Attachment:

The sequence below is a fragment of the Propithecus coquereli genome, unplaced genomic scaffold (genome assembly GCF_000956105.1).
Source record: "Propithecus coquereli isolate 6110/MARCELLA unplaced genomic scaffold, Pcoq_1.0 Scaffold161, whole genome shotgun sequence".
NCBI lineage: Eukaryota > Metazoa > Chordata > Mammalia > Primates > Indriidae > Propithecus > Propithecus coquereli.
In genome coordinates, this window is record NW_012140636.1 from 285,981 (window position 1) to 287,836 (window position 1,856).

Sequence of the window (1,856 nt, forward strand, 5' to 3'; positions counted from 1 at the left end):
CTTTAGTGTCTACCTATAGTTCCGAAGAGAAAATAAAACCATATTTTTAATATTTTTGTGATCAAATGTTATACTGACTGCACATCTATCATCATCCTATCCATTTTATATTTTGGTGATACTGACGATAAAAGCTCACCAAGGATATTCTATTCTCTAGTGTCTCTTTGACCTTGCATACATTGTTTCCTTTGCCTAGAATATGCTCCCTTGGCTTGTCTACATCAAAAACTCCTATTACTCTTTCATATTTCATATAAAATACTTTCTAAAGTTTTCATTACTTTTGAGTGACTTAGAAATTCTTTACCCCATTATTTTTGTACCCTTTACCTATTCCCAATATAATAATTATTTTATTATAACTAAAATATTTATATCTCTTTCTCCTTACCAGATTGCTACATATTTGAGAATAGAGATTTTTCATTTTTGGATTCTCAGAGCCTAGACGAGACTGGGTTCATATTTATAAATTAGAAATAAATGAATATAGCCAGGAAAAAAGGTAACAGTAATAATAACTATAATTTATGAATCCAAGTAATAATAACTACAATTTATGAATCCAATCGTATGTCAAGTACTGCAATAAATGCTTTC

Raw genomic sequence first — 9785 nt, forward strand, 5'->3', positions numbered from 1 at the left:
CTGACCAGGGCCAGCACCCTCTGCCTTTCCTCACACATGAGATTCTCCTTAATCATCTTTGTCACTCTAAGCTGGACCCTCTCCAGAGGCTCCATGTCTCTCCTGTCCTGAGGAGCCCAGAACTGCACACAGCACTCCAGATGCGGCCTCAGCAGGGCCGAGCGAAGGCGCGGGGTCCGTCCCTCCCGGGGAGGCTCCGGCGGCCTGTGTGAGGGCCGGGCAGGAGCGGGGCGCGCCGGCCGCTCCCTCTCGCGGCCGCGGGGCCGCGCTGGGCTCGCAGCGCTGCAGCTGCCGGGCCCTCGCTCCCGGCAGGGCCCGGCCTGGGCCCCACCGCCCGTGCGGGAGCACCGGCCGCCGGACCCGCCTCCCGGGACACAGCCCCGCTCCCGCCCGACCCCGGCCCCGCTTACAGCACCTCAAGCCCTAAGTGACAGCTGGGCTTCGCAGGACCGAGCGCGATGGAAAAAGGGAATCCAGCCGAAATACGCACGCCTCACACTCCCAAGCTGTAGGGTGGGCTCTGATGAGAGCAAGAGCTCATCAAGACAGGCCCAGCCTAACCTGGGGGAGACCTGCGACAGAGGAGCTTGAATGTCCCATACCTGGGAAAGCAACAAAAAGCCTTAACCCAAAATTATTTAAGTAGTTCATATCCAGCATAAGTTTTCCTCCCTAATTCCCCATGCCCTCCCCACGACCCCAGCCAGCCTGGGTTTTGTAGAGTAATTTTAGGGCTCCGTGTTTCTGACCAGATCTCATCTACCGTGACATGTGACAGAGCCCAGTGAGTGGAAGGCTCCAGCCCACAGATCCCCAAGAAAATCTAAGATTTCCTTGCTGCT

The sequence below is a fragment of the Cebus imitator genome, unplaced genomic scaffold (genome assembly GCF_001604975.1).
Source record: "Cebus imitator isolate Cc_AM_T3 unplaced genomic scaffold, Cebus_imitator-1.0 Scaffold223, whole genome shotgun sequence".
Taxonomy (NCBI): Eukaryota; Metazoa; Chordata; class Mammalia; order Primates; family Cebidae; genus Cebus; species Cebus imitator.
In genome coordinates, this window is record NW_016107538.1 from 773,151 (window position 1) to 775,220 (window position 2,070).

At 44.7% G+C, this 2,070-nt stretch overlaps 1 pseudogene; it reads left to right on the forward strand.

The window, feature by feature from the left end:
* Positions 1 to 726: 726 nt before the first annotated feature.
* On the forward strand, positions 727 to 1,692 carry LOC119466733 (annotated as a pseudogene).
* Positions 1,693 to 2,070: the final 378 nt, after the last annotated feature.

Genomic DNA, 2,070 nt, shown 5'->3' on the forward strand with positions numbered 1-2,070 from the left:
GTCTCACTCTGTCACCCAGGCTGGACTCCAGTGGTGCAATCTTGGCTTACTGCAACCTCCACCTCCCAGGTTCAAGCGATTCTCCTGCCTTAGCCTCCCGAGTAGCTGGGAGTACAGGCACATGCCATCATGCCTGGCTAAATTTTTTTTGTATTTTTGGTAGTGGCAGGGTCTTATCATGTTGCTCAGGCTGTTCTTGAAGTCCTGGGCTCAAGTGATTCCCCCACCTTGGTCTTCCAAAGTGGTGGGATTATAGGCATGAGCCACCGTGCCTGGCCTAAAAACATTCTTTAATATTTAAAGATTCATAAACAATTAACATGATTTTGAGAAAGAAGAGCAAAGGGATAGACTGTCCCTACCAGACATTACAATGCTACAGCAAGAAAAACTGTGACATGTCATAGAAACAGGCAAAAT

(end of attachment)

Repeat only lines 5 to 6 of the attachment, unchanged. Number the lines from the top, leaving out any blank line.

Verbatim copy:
Sequence of the window (1,856 nt, forward strand, 5' to 3'; positions counted from 1 at the left end):
CTTTAGTGTCTACCTATAGTTCCGAAGAGAAAATAAAACCATATTTTTAATATTTTTGTGATCAAATGTTATACTGACTGCACATCTATCATCATCCTATCCATTTTATATTTTGGTGATACTGACGATAAAAGCTCACCAAGGATATTCTATTCTCTAGTGTCTCTTTGACCTTGCATACATTGTTTCCTTTGCCTAGAATATGCTCCCTTGGCTTGTCTACATCAAAAACTCCTATTACTCTTTCATATTTCATATAAAATACTTTCTAAAGTTTTCATTACTTTTGAGTGACTTAGAAATTCTTTACCCCATTATTTTTGTACCCTTTACCTATTCCCAATATAATAATTATTTTATTATAACTAAAATATTTATATCTCTTTCTCCTTACCAGATTGCTACATATTTGAGAATAGAGATTTTTCATTTTTGGATTCTCAGAGCCTAGACGAGACTGGGTTCATATTTATAAATTAGAAATAAATGAATATAGCCAGGAAAAAAGGTAACAGTAATAATAACTATAATTTATGAATCCAAGTAATAATAACTACAATTTATGAATCCAATCGTATGTCAAGTACTGCAATAAATGCTTTC